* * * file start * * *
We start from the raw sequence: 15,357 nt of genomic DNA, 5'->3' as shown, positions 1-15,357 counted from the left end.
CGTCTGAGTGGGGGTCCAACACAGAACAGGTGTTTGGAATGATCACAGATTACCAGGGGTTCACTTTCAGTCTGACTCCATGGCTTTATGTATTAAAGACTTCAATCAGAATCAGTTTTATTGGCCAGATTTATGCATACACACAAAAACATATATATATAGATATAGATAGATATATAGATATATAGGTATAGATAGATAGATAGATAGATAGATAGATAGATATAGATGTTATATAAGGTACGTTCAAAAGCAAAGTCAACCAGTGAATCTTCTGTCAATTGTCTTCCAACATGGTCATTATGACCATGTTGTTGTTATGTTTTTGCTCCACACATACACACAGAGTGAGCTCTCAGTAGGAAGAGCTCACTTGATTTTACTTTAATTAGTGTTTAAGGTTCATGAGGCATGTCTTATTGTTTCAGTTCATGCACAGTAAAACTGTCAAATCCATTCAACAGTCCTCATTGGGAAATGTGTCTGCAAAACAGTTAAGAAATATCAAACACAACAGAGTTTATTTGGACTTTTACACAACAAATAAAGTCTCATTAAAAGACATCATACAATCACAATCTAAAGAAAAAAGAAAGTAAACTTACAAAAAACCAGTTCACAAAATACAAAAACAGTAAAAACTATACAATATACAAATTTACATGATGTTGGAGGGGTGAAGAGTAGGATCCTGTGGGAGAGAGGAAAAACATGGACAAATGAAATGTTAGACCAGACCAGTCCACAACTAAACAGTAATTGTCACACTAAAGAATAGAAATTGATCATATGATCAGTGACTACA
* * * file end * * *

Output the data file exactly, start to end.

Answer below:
We start from the raw sequence: 15,357 nt of genomic DNA, 5'->3' as shown, positions 1-15,357 counted from the left end.
CGTCTGAGTGGGGGTCCAACACAGAACAGGTGTTTGGAATGATCACAGATTACCAGGGGTTCACTTTCAGTCTGACTCCATGGCTTTATGTATTAAAGACTTCAATCAGAATCAGTTTTATTGGCCAGATTTATGCATACACACAAAAACATATATATATAGATATAGATAGATATATAGATATATAGGTATAGATAGATAGATAGATAGATAGATAGATAGATATAGATGTTATATAAGGTACGTTCAAAAGCAAAGTCAACCAGTGAATCTTCTGTCAATTGTCTTCCAACATGGTCATTATGACCATGTTGTTGTTATGTTTTTGCTCCACACATACACACAGAGTGAGCTCTCAGTAGGAAGAGCTCACTTGATTTTACTTTAATTAGTGTTTAAGGTTCATGAGGCATGTCTTATTGTTTCAGTTCATGCACAGTAAAACTGTCAAATCCATTCAACAGTCCTCATTGGGAAATGTGTCTGCAAAACAGTTAAGAAATATCAAACACAACAGAGTTTATTTGGACTTTTACACAACAAATAAAGTCTCATTAAAAGACATCATACAATCACAATCTAAAGAAAAAAGAAAGTAAACTTACAAAAAACCAGTTCACAAAATACAAAAACAGTAAAAACTATACAATATACAAATTTACATGATGTTGGAGGGGTGAAGAGTAGGATCCTGTGGGAGAGAGGAAAAACATGGACAAATGAAATGTTAGACCAGACCAGTCCACAACTAAACAGTAATTGTCACACTAAAGAATAGAAATTGATCATATGATCAGTGACTACA